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'Participation as Planning': Strategies from the South to Challenge the Limits of Planning

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Participation and collaborative approaches to planning have become central in urban debates and practices. Critiques about the limitations of 'participation in planning', however, have led to the development of a series of approaches that build beyond 'collaborative' understandings of planning. Approaches such as insurgent or postcollaborative planning, movement-initiated co-production, socio-spatial learning, agonistic practices or participation as political have moved the understanding of planning towards a wider spectrum of city-making practices, beyond disciplinary and professional boundaries, and in which some forms of participation become the very practice of planning. This article builds on those debates, proposing an understanding of 'participation as planning'. Building on Southern urban theory and recognizing the difference between a discussion about participation and one that looks at planning through participation, the article proposes to recognize that there is a range of experiences of participatory city-making taking place in urban contexts, some of which fall into one of the referred categories, while others have remained as a 'blind-spot' in planning debates. The article identifies and discusses a series of strategies that have emerged from Southern contexts, and that represent ways of dealing with planning limits: collective forms of spatial production that respond to the inadequacy of planning instruments to engage with diverse processes of city-making situated beyond dominant practices; partnership-oriented practices that react to the neoliberalization and financialization of planning; and advocacyoriented practices to contest abusive planning practices which violate human rights.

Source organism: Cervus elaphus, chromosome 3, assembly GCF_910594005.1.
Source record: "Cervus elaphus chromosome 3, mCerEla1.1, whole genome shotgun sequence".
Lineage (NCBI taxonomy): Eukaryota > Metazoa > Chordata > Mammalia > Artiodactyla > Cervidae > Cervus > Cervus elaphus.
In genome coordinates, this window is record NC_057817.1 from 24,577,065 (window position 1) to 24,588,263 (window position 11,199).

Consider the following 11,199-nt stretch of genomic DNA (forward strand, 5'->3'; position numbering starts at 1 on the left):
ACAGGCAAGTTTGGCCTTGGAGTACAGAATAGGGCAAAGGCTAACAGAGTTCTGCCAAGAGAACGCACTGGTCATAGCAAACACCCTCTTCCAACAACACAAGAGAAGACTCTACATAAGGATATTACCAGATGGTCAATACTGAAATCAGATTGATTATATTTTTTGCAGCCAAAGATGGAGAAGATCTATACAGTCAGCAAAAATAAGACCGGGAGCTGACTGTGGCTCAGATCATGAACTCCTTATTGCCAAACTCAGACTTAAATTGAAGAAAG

Document Type: Research Article

Publication date: June 1, 2019

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  • Built Environment is published quarterly in March, June, September and December. With an emphasis on crossing disciplinary boundaries and providing global perspective, each issue focuses on a single subject of contemporary interest to practitioners, academics and students working in a wide range of disciplines. Issues are guest-edited by established international experts who not only commission contributions, but also oversee the peer-reviewing process in collaboration with the Editors.

    Subject areas include: architecture; conservation; economic development; environmental planning; health; housing; regeneration; social issues; spatial planning; sustainability; urban design; and transport. All issues include reviews of recent publications.

    The journal is abstracted in Geo Abstracts, Sage Urban Studies Abstracts, and Journal of Planning Literature, and is indexed in the Avery Index to Architectural Publications.

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